The London International Animation Festival, the UK’s largest, longest-running and most eclectic animation festival returns for its 17th year with a mammoth 10-day celebratory feast of forums, screen talks and 205 of the best recent, historical and retrospective animated shorts and features from around the world.
This year it will be moving online, bringing the best in animation direct to people’s homes. This means many more people around the country will be able to attend LIAF for the first time. Everything our audience loves about LIAF is being transformed into a virtual version; screenings, industry panels, filmmaker introductions and talks.
Screening programmes and talks will be released daily running alongside live and prerecorded panel discussions with many of the worlds’ leading animators and industry players.
There will be two Polish events worth recommendation:
Kill it and Leave this Town (2020) – feature film by Mariusz Wilczynski
November 30th at 6:10pm/screening online BOOK HERE
Taking 14 years to come to fruition, veteran animator Mariusz Wilczynski presents a deeply personal look at his own life and that of his parents. Winner of the best feature film at the Ottawa International Animation Festival, this surreal and striking animation sees Mariusz Wilczynski revive the memories of growing up in the industrial town of Łódź during the 60s and 70s when Poland was under communist rule.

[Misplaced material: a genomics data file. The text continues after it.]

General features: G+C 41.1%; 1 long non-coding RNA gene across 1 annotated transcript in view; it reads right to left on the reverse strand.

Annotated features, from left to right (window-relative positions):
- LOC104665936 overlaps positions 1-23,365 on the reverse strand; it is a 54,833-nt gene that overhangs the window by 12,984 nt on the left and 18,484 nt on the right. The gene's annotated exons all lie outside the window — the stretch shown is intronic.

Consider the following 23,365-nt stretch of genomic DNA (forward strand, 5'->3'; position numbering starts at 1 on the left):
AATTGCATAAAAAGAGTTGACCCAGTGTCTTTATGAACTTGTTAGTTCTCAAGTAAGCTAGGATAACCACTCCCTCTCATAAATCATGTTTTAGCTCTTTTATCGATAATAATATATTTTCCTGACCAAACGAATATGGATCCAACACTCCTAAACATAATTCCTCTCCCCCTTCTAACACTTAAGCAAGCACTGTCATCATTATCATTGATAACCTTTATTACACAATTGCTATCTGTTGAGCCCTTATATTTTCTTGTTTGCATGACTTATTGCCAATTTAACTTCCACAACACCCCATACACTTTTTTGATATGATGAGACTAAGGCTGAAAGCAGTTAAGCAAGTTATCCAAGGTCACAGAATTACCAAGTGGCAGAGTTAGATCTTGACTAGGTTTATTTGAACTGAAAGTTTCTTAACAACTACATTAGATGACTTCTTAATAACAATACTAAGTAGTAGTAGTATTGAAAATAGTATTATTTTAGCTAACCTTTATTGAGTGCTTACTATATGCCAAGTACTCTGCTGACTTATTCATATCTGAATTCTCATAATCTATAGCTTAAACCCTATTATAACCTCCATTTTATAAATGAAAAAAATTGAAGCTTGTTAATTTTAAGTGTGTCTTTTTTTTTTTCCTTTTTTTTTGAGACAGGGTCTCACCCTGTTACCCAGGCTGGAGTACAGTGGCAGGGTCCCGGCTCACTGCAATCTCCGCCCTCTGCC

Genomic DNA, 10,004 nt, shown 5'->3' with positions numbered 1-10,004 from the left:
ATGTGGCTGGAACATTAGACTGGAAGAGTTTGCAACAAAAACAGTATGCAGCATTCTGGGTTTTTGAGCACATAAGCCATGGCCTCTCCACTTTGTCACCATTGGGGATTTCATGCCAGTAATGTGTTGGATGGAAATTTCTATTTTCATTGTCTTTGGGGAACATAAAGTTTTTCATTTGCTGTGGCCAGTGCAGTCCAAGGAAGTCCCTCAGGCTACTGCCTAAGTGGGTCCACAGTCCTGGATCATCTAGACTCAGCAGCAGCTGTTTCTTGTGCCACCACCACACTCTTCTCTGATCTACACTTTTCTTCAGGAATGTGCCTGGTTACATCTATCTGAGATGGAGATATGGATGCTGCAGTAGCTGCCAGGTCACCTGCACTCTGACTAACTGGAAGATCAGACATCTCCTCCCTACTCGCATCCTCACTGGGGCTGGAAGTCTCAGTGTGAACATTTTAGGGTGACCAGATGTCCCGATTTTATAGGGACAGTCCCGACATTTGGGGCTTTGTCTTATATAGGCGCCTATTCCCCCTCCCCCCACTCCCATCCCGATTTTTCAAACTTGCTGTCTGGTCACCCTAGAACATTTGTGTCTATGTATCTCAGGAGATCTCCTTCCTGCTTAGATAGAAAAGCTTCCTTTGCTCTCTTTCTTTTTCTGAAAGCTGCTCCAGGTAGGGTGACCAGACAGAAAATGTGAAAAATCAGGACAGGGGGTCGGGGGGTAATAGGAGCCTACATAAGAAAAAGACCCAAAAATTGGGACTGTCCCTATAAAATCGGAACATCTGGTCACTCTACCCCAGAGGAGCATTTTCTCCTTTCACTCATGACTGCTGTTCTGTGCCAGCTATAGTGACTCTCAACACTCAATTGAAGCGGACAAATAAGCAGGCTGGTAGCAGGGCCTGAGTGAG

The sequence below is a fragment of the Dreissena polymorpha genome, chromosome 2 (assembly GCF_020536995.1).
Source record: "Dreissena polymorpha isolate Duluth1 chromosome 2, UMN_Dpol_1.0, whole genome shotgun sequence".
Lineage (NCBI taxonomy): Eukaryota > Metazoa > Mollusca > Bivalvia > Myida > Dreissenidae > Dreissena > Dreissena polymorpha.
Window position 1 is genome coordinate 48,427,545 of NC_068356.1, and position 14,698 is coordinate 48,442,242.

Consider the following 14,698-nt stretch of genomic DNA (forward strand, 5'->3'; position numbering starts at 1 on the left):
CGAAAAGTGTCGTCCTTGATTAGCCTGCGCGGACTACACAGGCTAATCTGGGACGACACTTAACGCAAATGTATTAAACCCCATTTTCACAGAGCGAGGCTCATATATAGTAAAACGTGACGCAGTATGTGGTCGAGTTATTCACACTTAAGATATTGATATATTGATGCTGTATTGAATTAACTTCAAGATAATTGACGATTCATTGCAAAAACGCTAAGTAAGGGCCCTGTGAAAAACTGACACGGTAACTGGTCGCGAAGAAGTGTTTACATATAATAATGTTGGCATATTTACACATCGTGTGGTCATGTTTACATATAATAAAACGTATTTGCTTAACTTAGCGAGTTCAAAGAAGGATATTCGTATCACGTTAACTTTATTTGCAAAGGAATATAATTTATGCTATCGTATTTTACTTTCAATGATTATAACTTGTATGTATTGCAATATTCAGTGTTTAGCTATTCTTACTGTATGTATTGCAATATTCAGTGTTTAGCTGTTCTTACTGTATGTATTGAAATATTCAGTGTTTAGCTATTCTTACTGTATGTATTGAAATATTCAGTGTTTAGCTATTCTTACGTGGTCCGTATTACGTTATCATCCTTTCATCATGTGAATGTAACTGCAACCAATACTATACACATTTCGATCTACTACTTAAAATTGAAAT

With dark recollections and surreal dreams, the film takes the viewer into a world of abstract horror, graphic violence and dumbfounding narration – a quest through the animator’s own past that blurs the living and the dead into a bittersweet orgy of squiggles and undefinable sadness.
A trilogy of films by Karolina Glusiec: The Instrument/The Fool/The Landscape (2013-2020)
December 2nd at 6pm/screening online BOOK HERE
Karolina is a Polish-born visual artist working mainly across animated and DIY film media, inspired by ways of seeing and ways of remembering, and a frequent collaborator in projects inspired by and rooted in music. Her drawing style is immediately recognisable due to it’s loose, layered, and rapidly applied look. What at first appears abstract quickly becomes the embodiment of a moment in time, especially when those loose lines begin to move within her animated works. By stripping away the specific detail of a scene she is able to evoke something that feels more at the root of the subject, often making her films play like a recorded memory.
Karolina’s work has screened widely at festivals and galleries around the world, winning prizes at Ann Arbor Festival, Vienna Independent Shorts Festival as well as the 2012 Jerwood Drawing Prize.